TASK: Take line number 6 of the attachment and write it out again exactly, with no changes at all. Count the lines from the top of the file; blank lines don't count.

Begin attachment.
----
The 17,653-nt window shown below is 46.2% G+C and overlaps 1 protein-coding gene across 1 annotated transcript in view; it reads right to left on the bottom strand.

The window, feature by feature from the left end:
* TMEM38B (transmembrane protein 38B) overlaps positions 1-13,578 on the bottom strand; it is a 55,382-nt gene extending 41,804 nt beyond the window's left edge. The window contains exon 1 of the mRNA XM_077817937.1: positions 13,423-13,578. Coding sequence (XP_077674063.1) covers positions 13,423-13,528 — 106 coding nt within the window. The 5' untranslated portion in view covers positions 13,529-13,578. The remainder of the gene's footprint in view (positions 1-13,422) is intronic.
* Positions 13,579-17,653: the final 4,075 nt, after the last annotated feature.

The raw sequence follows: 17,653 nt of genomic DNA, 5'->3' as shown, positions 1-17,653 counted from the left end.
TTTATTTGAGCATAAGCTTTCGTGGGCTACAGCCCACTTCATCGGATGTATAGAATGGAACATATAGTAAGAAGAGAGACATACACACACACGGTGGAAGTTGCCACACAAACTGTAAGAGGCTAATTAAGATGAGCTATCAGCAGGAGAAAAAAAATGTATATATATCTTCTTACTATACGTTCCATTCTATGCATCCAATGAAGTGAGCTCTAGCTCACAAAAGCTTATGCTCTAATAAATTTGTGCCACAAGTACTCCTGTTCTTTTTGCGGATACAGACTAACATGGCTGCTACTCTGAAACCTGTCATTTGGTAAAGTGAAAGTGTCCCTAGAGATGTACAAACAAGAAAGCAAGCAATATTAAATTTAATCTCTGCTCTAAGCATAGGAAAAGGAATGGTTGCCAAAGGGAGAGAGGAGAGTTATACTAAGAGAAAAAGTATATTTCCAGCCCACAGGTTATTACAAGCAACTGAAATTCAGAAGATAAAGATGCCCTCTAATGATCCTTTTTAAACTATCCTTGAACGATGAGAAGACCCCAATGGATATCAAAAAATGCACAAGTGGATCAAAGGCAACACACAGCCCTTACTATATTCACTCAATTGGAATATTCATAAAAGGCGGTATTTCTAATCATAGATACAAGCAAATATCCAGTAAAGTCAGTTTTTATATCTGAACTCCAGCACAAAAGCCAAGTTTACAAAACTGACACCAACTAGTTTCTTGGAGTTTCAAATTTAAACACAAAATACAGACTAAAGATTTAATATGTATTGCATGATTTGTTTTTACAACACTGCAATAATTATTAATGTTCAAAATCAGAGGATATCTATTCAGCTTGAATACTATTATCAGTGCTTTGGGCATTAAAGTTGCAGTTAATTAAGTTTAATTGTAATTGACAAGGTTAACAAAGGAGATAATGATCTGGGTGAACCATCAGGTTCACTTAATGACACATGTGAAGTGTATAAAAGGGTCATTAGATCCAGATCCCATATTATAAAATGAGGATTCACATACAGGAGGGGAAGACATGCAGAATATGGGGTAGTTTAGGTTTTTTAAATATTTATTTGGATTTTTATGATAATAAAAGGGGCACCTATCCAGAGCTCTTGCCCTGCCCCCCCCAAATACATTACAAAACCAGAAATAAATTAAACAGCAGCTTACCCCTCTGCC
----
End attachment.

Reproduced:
TTTATTTGAGCATAAGCTTTCGTGGGCTACAGCCCACTTCATCGGATGTATAGAATGGAACATATAGTAAGAAGAGAGACATACACACACACGGTGGAAGTTGCCACACAAACTGTAAGAGGCTAATTAAGATGAGCTATCAGCAGGAGAAAAAAAATGTATATATATCTTCTTACTATACGTTCCATTCTATGCATCCAATGAAGTGAGCTCTAGCTCACAAAAGCTTATGCTCTAATAAATTTGTGCCACAAGTACTCCTGTTCTTTTTGCGGATACAGACTAACATGGCTGCTACTCTGAAACCTGTCATTTGGTAAAGTGAAAGTGTCCCTAGAGATGTACAAACAAGAAAGCAAGCAATATTAAATTTAATCTCTGCTCTAAGCATAGGAAAAGGAATGGTTGCCAAAGGGAGAGAGGAGAGTTATACTAAGAGAAAAAGTATATTTCCAGCCCACAGGTTATTACAAGCAACTGAAATTCAGAAGATAAAGATGCCCTCTAATGATCCTTTTTAAACTATCCTTGAACGATGAGAAGACCCCAATGGATATCAAAAAATGCACAAGTGGATCAAAGGCAACACACAGCCCTTACTATATTCACTCAATTGGAATATTCATAAAAGGCGGTATTTCTAATCATAGATACAAGCAAATATCCAGTAAAGTCAGTTTTTATATCTGAACTCCAGCACAAAAGCCAAGTTTACAAAACTGACACCAACTAGTTTCTTGGAGTTTCAAATTTAAACACAAAATACAGACTAAAGATTTAATATGTATTGCATGATTTGTTTTTACAACACTGCAATAATTATTAATGTTCAAAATCAGAGGATATCTATTCAGCTTGAATACTATTATCAGTGCTTTGGGCATTAAAGTTGCAGTTAATTAAGTTTAATTGTAATTGACAAGGTTAACAAAGGAGATAATGATCTGGGTGAACCATCAGGTTCACTTAATGACACATGTGAAGTGTATAAAAGGGTCATTAGATCCAGATCCCATATTATAAAATGAGGATTCACATACAGGAGGGGAAGACATGCAGAATATGGGGTAGTTTAGGTTTTTTAAATATTTATTTGGATTTTTATGATAATAAAAGGGGCACCTATCCAGAGCTCTTGCCCTGCCCCCCCCAAATACATTACAAAACCAGAAATAAATTAAACAGCAGCTTACCCCTCTGCC